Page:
“Ninety-five Percent” Scratchboard. © 2020 Geraldine Simmons. All Rights Reserved.

 

 

 

I feel like these situations have gone so far that it’s out of my depth to do anything. I take some deep breaths and realise maybe, just maybe, there is hope to turn things around. This is where exceptional organisations like the Centre for Great Apes make such a difference through the ENDANGERED Fine Art & Photography Contest whose mission is to raise funds and awareness about the plight of endangered species. That’s why I support them. Knowing that all funds raised are giving rescued chimps and orangutans a peaceful and safe environment in which to live and be themselves inspires me to enter.

 

How Can Artists Help?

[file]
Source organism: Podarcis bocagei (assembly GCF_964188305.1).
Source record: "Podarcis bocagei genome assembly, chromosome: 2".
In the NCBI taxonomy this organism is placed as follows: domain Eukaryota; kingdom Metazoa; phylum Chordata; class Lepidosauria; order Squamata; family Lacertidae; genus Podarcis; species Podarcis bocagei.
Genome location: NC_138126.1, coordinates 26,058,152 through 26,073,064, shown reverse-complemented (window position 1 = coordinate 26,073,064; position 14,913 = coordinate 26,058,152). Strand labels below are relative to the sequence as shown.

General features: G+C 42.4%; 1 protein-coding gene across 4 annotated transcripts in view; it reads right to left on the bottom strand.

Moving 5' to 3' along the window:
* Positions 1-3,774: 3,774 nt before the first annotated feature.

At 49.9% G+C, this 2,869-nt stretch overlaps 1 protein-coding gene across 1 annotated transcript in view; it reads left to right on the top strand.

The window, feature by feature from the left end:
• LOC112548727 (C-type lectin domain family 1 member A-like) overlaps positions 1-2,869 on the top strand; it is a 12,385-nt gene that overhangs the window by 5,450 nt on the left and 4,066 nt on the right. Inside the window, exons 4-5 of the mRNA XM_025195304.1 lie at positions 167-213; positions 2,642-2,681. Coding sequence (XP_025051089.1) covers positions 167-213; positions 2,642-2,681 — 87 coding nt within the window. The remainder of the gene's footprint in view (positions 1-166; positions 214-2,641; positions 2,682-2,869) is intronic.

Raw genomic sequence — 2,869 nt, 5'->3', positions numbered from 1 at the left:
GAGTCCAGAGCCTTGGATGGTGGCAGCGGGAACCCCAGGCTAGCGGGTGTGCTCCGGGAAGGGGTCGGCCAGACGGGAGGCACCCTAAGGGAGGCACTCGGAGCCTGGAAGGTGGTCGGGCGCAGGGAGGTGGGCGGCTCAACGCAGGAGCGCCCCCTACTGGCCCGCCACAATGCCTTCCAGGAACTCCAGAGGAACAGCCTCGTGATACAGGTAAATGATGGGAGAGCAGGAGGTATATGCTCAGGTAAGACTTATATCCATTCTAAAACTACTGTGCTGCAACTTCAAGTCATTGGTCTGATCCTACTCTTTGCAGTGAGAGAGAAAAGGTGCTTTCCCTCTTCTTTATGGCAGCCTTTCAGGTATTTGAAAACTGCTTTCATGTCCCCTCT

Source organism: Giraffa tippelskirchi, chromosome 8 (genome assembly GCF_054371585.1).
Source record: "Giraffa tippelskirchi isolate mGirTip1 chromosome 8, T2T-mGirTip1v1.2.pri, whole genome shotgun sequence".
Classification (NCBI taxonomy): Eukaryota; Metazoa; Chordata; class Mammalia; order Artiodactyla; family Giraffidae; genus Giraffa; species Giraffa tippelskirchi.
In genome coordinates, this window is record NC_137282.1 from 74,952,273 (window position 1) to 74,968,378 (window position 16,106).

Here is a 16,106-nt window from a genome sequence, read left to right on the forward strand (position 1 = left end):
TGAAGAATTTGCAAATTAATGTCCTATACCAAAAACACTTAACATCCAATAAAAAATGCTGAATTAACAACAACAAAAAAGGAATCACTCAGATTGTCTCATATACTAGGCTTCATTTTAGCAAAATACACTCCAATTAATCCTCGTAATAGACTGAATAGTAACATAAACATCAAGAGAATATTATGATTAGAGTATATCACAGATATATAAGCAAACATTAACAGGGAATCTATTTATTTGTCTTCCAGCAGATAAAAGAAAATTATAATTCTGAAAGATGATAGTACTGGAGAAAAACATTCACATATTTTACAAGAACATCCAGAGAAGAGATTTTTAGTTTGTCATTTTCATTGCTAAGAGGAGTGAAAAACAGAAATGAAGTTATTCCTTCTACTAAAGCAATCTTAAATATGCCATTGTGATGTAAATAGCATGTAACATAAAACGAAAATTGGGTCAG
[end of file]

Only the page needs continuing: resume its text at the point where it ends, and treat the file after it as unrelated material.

As visual artists we have a powerful platform to move and educate others on the plight of animals that are on the brink of extinction. During these times of uncertainty and change I believe we have an opportunity to raise more awareness and encourage the conversations that will inspire people into taking action to preserve these beautiful, magnificent animals and their habitats. These animals need a voice and we can be their voice.

 

 

“I know it can seem overwhelming knowing about or even witnessing the rampant environmental destruction and massive loss of species but we are needed now more than ever to reach as many people as possible!”

 

 

 

 

“Pensive” Scratchboard. © 2020 Geraldine Simmons. All Rights Reserved.

 

 

See more of Geraldine’s work at:www.geraldineswildlifeart.com

 

 

 

 

 

 

 

 

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Rickie@therickiereport.com   561-537-0291

17019 SW Sapri Way   Port St. Lucie, FL 34986